Important information: The value of investments and the income from them, can go down as well as up, so you may get back less than you

IF you want evidence that we’re all living - and working - for longer you need look no further than the Queen, who celebrates 70 years on the throne this week.

Aged 96 she is, by some distance, the longest lived of any British Monarch and her seven decades in the top job makes her the longest reigning too.

What chance do the rest of us have of reaching milestones like that?

You might not be surprised to hear that Her Majesty has already surpassed the average UK life expectancy, which is 82.9 years for women and 79 years for men. Those are the life expectancies at birth - if you are older than that you can expect to live longer.

For example, men already aged 65 will live on average until age 85, while women aged 65 will live until 87 on average. Men aged 65 would have a one in 10 chance of reaching the Queen’s current age of 96, while women that age have a one in 10 chance of reaching 98.

Those numbers come from the Office for National Statistics, which has also predicted that life expectancy will continue to grow - notwithstanding recent short-term dips in the numbers. Baby boys born in the UK in 2020 can expect to live on average to age 87.3 years and girls to age 90.2 years, according to the ONS, taking into account projected changes in mortality patterns over their lifetime.

All this has implications for our finances because all those extra years of life have to be paid for, both by the government in the form of state pensions, welfare and health spending, but also by individuals who will have to support themselves for longer in retirement.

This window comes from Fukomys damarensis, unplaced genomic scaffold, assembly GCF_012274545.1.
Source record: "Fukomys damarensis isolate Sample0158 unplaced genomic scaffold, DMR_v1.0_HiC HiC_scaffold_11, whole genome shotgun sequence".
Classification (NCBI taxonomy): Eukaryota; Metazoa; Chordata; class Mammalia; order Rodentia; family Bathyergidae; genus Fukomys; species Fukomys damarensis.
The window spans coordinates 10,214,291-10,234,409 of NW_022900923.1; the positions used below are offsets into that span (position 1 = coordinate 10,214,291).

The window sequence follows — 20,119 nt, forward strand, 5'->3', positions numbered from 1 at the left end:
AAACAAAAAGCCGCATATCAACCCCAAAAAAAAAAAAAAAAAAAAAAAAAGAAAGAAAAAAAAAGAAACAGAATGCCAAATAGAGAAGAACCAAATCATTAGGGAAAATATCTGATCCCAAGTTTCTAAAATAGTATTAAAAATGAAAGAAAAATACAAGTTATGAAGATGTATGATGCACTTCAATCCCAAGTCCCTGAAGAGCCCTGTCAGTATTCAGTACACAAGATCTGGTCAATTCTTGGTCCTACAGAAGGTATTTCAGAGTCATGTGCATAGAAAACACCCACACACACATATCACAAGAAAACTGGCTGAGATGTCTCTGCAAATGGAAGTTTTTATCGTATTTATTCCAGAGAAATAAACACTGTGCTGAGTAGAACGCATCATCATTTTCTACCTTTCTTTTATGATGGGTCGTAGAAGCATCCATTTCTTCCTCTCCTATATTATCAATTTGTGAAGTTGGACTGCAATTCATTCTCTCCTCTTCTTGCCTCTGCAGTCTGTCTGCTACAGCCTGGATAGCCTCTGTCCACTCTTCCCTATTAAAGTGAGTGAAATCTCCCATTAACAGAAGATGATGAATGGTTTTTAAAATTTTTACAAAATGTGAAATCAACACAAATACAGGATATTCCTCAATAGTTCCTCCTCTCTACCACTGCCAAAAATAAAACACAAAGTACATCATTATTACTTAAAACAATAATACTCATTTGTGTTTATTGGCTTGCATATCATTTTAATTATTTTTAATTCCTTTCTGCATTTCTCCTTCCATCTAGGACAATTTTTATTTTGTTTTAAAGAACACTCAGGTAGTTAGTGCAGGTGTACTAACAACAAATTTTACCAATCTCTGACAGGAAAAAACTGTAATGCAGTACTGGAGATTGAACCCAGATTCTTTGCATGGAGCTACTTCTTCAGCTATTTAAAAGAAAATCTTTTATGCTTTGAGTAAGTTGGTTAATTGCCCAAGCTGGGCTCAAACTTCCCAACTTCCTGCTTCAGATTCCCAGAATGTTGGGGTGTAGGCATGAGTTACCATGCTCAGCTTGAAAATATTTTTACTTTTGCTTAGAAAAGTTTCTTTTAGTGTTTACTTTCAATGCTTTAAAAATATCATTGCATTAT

Making preparations in advance will be key, and the earlier the better. Doing what you can to maximise your pension savings will help you meet the challenge. Typically, you are allowed to pay in £40,000 a year to a pension, with a lifetime allowance of £1,073,100.

Reaching that level is daunting but pension tax relief means that contributions are helped by money that would otherwise have gone to the tax man. An amount equivalent to any basic-rate tax paid is automatic, while the extra benefit available to higher and additional rate payers is gained through the tax system.

For example, a higher-rate tax payer paying £80 of their take-home pay into a pension sees this rise to £100 automatically. Even more can then be claimed back - automatically or via self-assessment, depending on the scheme - so that the cost to them falls to just £60.

Contributions are allowed to build tax-free and then 25% of the pot can be taken, normally once you reach aged 55, with no tax due and income tax payable on the rest.

The biggest relative benefit comes for those whose income in retirement puts them in a lower tax band than was the case during their working life and, because the system is linked to the income tax you pay, it is more generous overall to higher earners.

More on saving for retirement

Important information: Investors should note that the views expressed may no longer be current and may have already been acted upon. Tax treatment depends on individual circumstances and all tax rules may change in the future. Withdrawals from a pension product will not normally be possible until you reach age 55 (This way to change to 57 in 2028). This information is not a personal recommendation for any particular investment or course of action. If you are unsure of the right approach for you personally, you should speak to an authorised financial adviser.

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